Workers' compensation is regulated in the Labour Code. Generally, employees suffering labour accidents or occupational diseases will be entitled to compensation by the employer, the level of which depends on the loss of labour capacity. Vietnam also has a social security scheme that provides for allowances in case of injuries, illness, occupational diseases, maternity leave, allowances for deceased employee's dependants, unemployment and pensions.
The Labour Code and the Law on Social Insurance provide that, in respect to employees who have labour contracts with a term of more than three months, until 2010, an amount equal to 20% of their wages must be contributed to the social insurance fund, and an amount equivalent to 3% of their wages must be contributed to the health insurance fund. The salary used to calculate the social insurance contribution is the salary stated in the labour contract. If such salary is higher than the 20 months minimum salary, then the monthly salary used to calculate the social insurance contribution is equal to the 20 months minimum salary3. The responsibility for these contributions is divided between the employer and the employee. Of the amount equal to
20% of wages that is contributed to the social security fund, employers must contribute
15% (including 3% to the sickness and maternity fund4, 1% to the labour accidents and professional diseases fund, and 11% to the pension and deceased employee's dependants allowances fund5), and employees must contribute 5%6.
In respect of the 3% contribution to the health insurance fund, the employer is responsible for 2%, and the employee is responsible for 1%. This obligation to contribute does not apply to retirees or to employees who have a labour contract with a term of fewer than three months; nevertheless, employers must pay these amounts directly to such employees as assistance to enable them to purchase insurance or use these funds at their discretion.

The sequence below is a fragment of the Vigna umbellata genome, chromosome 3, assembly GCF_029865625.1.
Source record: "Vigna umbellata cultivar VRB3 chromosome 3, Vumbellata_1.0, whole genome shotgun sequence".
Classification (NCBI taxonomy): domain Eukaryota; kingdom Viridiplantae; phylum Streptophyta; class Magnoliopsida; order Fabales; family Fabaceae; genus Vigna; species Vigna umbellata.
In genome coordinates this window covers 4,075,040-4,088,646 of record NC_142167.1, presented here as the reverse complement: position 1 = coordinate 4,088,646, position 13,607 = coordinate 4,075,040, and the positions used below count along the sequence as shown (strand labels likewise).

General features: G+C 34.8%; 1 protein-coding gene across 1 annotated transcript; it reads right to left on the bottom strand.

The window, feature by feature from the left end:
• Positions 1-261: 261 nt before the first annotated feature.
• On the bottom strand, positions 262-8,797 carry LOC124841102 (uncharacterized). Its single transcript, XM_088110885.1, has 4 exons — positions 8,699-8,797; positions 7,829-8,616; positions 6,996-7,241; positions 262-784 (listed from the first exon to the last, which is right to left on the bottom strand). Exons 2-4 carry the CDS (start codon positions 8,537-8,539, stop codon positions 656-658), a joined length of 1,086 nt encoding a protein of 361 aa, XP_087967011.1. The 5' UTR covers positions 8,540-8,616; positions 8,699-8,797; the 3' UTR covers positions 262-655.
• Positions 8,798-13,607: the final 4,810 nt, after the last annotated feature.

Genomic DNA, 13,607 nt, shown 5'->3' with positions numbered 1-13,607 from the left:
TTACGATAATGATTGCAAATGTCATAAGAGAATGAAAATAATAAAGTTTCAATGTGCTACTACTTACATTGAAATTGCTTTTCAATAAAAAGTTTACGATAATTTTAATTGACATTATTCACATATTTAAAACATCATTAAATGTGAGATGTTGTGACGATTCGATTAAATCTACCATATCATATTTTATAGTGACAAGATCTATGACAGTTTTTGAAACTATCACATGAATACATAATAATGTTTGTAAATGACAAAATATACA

A female employee is entitled to maternity leave prior to and after the birth of her child for a total period of four to six months, depending on working conditions and the nature of the work. Upon expiry of this period, and upon demand, the employee may agree with the employer on additional leave without pay.
If an employee suffers illness or injury and remains unable to work, he or she is able to take time off for treatment for a maximum period of 12 consecutive months with respect
3 Currently in practice, the minimum salary used to calculate social insurance contribution is the minimum salary of employees working for State owned enterprise and State administrative sectors (VND 450,000, approximately
4 Of the 3% payable to the sickness and maternity fund, the employer retains 2% to pay the…[continue]